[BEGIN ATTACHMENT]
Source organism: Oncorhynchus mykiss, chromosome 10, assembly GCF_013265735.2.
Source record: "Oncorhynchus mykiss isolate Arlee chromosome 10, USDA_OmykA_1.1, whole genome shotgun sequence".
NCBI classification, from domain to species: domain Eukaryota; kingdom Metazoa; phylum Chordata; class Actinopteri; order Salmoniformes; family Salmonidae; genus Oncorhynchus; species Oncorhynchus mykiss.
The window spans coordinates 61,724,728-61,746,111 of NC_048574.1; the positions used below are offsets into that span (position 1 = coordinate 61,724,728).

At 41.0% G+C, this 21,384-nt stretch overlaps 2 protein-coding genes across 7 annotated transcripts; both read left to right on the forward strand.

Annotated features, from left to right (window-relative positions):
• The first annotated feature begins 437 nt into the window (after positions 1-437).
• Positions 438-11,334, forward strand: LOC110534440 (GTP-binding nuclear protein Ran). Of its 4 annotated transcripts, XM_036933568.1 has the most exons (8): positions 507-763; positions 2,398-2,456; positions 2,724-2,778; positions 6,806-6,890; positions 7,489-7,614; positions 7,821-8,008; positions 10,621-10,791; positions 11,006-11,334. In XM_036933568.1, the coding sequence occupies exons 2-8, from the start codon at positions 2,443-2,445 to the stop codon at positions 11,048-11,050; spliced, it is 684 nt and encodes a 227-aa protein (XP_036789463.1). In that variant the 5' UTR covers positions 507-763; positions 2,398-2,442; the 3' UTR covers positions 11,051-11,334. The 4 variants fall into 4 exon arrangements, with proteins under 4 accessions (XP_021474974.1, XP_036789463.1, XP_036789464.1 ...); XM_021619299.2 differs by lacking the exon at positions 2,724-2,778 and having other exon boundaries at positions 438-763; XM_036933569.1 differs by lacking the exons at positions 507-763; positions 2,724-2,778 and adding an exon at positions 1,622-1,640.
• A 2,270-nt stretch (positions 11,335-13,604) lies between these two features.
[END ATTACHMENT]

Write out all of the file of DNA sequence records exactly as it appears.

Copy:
Source organism: Oncorhynchus mykiss, chromosome 10, assembly GCF_013265735.2.
Source record: "Oncorhynchus mykiss isolate Arlee chromosome 10, USDA_OmykA_1.1, whole genome shotgun sequence".
NCBI classification, from domain to species: domain Eukaryota; kingdom Metazoa; phylum Chordata; class Actinopteri; order Salmoniformes; family Salmonidae; genus Oncorhynchus; species Oncorhynchus mykiss.
The window spans coordinates 61,724,728-61,746,111 of NC_048574.1; the positions used below are offsets into that span (position 1 = coordinate 61,724,728).

At 41.0% G+C, this 21,384-nt stretch overlaps 2 protein-coding genes across 7 annotated transcripts; both read left to right on the forward strand.

Annotated features, from left to right (window-relative positions):
• The first annotated feature begins 437 nt into the window (after positions 1-437).
• Positions 438-11,334, forward strand: LOC110534440 (GTP-binding nuclear protein Ran). Of its 4 annotated transcripts, XM_036933568.1 has the most exons (8): positions 507-763; positions 2,398-2,456; positions 2,724-2,778; positions 6,806-6,890; positions 7,489-7,614; positions 7,821-8,008; positions 10,621-10,791; positions 11,006-11,334. In XM_036933568.1, the coding sequence occupies exons 2-8, from the start codon at positions 2,443-2,445 to the stop codon at positions 11,048-11,050; spliced, it is 684 nt and encodes a 227-aa protein (XP_036789463.1). In that variant the 5' UTR covers positions 507-763; positions 2,398-2,442; the 3' UTR covers positions 11,051-11,334. The 4 variants fall into 4 exon arrangements, with proteins under 4 accessions (XP_021474974.1, XP_036789463.1, XP_036789464.1 ...); XM_021619299.2 differs by lacking the exon at positions 2,724-2,778 and having other exon boundaries at positions 438-763; XM_036933569.1 differs by lacking the exons at positions 507-763; positions 2,724-2,778 and adding an exon at positions 1,622-1,640.
• A 2,270-nt stretch (positions 11,335-13,604) lies between these two features.